Scientist’s work recognised by President Ramaphosa
ZELDA VENTER firstname.lastname@example.org
African News Agency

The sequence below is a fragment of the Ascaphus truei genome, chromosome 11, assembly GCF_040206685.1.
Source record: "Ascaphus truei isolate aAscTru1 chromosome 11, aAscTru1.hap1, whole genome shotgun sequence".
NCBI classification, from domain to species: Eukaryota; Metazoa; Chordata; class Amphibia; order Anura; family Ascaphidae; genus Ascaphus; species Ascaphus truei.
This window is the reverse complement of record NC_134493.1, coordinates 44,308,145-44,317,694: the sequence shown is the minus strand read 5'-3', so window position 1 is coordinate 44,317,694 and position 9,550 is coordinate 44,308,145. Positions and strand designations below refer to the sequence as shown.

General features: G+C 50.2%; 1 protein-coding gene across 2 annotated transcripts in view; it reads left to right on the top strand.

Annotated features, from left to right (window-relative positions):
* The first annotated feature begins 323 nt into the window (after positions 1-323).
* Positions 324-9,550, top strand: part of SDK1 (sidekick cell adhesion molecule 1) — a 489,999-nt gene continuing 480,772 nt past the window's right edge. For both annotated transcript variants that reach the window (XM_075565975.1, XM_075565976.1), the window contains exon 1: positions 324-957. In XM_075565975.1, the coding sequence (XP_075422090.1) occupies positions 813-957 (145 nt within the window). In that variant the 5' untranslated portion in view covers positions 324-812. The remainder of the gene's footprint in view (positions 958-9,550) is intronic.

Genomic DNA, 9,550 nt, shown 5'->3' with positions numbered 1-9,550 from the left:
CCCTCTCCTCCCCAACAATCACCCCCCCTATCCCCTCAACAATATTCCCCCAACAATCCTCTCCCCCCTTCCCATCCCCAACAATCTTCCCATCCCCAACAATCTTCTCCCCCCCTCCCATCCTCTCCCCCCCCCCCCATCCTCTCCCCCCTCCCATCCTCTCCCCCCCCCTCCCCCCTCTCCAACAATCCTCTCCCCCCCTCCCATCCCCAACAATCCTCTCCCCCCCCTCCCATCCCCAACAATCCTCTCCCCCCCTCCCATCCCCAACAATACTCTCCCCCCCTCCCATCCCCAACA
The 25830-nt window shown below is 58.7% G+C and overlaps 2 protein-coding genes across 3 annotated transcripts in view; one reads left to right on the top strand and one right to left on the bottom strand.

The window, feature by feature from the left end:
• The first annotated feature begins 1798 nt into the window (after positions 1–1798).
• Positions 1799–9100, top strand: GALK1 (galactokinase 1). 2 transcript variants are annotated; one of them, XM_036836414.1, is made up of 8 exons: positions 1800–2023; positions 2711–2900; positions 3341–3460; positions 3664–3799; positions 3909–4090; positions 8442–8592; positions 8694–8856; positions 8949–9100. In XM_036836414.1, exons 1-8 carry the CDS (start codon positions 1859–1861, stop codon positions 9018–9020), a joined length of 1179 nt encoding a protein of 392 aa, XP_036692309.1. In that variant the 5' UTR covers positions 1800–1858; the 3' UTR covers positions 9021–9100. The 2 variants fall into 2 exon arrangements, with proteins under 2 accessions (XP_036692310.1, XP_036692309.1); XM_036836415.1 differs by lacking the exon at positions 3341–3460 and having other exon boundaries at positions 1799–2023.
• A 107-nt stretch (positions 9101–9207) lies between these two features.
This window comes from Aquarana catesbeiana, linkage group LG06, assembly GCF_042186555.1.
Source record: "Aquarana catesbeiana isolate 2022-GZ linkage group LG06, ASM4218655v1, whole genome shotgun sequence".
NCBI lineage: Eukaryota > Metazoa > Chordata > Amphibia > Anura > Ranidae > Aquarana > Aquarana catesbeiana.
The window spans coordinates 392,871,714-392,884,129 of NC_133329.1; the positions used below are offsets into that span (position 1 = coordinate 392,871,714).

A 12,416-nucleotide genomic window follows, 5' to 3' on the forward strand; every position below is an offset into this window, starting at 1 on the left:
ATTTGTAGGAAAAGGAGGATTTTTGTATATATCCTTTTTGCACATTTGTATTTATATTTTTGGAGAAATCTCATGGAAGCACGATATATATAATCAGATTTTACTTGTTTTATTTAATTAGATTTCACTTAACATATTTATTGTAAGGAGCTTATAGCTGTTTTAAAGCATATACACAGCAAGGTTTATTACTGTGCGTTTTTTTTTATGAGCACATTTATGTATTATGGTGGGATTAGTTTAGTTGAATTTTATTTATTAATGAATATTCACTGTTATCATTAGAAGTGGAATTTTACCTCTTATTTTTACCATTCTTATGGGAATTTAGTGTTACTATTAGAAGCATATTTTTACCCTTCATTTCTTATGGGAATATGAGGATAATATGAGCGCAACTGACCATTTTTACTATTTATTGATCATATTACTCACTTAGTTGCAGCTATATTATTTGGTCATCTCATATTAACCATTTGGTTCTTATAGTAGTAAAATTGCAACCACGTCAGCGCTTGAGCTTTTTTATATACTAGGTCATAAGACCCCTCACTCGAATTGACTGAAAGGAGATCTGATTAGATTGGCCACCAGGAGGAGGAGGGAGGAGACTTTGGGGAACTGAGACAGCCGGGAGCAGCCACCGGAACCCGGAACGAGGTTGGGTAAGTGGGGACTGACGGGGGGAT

UNISA scientist, Professor Vhahangwele Masindi, was recently bestowed the Award of the Order of Mapungubwe in Bronze by President Cyril Ramaphosa. This was for his exceptional contribution to the field of environmental sciences, focusing on water issues in South Africa and globally. Masindi, a research associate at Unisa’s College of Agriculture and Environmental Sciences, is ranked among the top 2% of scientists in the world, according to scientific reports. He is also the subject editor for the Water SA journal. This award is named after the Mapungubwe ancient African nation that existed a thousand years ago in the northern part of the Limpopo Province. It is bestowed to notable South Africans for achievements that confidently impact the local and global communities. The late former president and Unisa alumnus, Nelson Mandela, was the first recipient of the order in platinum class. Masindi said about his research work that secured this award: “It seeks to find much-needed solutions towards the challenges of water scarcity in South Africa and further afield.” Masindi acknowledges that it is rare to receive awards from the president. Therefore, he remarks that he is ecstatic to be among the few recipients of this prestigious and highest award for scientists in South Africa. “As a researcher, I am motivated and humbled that my work and impact is recognised at a presidential level.” Masindi added that researchers do not work for awards but to uplift and make a difference in societies through scientific interventions. According to Masindi, the award also indicates the standard and quality of researchers and research conducted at Unisa. “This confirms that Unisa is the best university in Africa and abroad. Results and outputs attest to that.” Masinsi’s research interests are water security, ecological sustainability, water resource management, waste (water) valorisation and beneficiation, environmental management, and circular economy in water and wastewater treatment. His recent research focuses on developing water treatment solutions for marginalised communities in South Africa. His topical projects include mapping and profiling emerging contaminants in rivers, dams and drinking water and their eco-toxicity determination, as well as the development of point-of-use drinking water treatment systems for schools and marginalised communities. The projects also include recovering valuable minerals from municipal wastewater and acid mine drainage using innovative and benign technologies, and modelling the chlorine decay and demand in water supply systems in South Africa.